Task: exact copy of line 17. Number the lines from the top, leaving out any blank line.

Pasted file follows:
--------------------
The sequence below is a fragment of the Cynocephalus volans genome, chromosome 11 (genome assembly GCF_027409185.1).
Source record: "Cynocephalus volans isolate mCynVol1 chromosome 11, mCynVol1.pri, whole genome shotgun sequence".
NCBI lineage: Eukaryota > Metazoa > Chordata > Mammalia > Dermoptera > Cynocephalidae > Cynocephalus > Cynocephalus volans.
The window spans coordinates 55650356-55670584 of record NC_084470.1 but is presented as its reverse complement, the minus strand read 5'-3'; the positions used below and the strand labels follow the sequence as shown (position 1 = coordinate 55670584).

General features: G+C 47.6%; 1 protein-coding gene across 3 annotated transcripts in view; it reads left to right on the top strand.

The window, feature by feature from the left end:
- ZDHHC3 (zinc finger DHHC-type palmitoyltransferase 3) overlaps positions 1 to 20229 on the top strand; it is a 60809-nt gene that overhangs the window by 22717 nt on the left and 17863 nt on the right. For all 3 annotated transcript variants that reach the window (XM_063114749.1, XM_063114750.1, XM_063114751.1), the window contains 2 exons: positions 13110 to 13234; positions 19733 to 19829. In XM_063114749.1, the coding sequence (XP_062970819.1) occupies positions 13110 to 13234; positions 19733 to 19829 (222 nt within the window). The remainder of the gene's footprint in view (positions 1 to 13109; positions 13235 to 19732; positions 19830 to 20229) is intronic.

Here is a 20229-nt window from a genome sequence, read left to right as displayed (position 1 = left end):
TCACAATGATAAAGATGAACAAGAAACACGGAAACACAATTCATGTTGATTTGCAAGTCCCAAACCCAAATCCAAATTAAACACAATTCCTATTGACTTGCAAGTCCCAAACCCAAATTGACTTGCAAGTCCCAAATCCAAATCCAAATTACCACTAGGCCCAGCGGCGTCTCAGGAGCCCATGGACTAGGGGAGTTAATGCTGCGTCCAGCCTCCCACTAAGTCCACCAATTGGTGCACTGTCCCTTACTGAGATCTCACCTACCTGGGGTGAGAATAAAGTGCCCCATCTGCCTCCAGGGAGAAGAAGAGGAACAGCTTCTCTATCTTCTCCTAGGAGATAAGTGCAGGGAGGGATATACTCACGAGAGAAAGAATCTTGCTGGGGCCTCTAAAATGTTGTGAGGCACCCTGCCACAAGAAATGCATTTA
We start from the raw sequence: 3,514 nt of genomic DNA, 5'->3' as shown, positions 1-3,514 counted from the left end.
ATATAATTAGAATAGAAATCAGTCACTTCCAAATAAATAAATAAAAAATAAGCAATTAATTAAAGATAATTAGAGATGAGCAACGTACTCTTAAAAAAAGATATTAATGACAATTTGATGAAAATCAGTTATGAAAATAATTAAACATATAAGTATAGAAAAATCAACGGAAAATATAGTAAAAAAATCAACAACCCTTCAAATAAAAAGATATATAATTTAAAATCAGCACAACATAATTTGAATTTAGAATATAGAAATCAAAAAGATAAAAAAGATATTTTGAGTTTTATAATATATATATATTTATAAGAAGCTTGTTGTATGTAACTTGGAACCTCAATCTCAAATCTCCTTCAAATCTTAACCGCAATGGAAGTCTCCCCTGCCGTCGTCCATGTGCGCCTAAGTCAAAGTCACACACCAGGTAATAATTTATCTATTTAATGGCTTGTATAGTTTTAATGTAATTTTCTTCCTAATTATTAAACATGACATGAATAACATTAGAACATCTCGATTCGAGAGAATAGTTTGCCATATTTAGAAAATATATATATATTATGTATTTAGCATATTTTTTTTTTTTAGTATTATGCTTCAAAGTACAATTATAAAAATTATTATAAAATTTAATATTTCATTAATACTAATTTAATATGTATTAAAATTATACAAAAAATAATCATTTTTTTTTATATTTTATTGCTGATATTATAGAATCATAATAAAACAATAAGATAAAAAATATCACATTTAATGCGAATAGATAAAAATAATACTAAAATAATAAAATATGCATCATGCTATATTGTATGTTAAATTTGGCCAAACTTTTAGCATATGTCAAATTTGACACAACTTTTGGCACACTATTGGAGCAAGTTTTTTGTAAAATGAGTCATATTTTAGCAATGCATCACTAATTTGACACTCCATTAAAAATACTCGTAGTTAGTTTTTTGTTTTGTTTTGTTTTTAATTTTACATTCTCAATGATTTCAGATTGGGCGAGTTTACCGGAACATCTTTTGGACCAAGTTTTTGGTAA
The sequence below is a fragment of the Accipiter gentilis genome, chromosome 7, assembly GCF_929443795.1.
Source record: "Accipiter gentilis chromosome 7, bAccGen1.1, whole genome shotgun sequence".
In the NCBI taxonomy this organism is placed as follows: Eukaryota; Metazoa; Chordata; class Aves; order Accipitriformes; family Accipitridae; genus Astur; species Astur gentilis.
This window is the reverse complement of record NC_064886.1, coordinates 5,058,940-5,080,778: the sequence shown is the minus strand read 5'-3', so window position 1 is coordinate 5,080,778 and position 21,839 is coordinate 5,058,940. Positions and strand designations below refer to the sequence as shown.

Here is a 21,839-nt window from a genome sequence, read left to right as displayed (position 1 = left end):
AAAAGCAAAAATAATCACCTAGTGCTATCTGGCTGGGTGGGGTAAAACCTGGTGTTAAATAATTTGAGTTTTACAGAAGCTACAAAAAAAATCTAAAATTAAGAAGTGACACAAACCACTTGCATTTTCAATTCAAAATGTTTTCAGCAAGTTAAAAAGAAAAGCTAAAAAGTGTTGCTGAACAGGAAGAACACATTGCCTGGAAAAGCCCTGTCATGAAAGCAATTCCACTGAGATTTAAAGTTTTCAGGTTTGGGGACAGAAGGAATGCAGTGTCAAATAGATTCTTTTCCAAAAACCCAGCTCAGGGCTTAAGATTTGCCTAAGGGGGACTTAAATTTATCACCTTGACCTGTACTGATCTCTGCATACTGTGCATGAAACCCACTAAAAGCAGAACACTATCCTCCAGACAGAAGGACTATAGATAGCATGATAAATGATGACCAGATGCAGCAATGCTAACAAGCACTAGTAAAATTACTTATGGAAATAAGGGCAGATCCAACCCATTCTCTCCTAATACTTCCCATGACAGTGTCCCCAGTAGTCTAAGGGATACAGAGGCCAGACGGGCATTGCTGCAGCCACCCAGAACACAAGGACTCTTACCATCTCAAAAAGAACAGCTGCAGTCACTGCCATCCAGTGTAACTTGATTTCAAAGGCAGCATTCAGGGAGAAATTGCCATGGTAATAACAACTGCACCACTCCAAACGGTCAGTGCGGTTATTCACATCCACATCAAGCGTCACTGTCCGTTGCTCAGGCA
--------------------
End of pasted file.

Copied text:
AAAAGCAAAAATAATCACCTAGTGCTATCTGGCTGGGTGGGGTAAAACCTGGTGTTAAATAATTTGAGTTTTACAGAAGCTACAAAAAAAATCTAAAATTAAGAAGTGACACAAACCACTTGCATTTTCAATTCAAAATGTTTTCAGCAAGTTAAAAAGAAAAGCTAAAAAGTGTTGCTGAACAGGAAGAACACATTGCCTGGAAAAGCCCTGTCATGAAAGCAATTCCACTGAGATTTAAAGTTTTCAGGTTTGGGGACAGAAGGAATGCAGTGTCAAATAGATTCTTTTCCAAAAACCCAGCTCAGGGCTTAAGATTTGCCTAAGGGGGACTTAAATTTATCACCTTGACCTGTACTGATCTCTGCATACTGTGCATGAAACCCACTAAAAGCAGAACACTATCCTCCAGACAGAAGGACTATAGATAGCATGATAAATGATGACCAGATGCAGCAATGCTAACAAGCACTAGTAAAATTACTTATGGAAATAAGGGCAGATCCAACCCATTCTCTCCTAATACTTCCCATGACAGTGTCCCCAGTAGTCTAAGGGATACAGAGGCCAGACGGGCATTGCTGCAGCCACCCAGAACACAAGGACTCTTACCATCTCAAAAAGAACAGCTGCAGTCACTGCCATCCAGTGTAACTTGATTTCAAAGGCAGCATTCAGGGAGAAATTGCCATGGTAATAACAACTGCACCACTCCAAACGGTCAGTGCGGTTATTCACATCCACATCAAGCGTCACTGTCCGTTGCTCAGGCA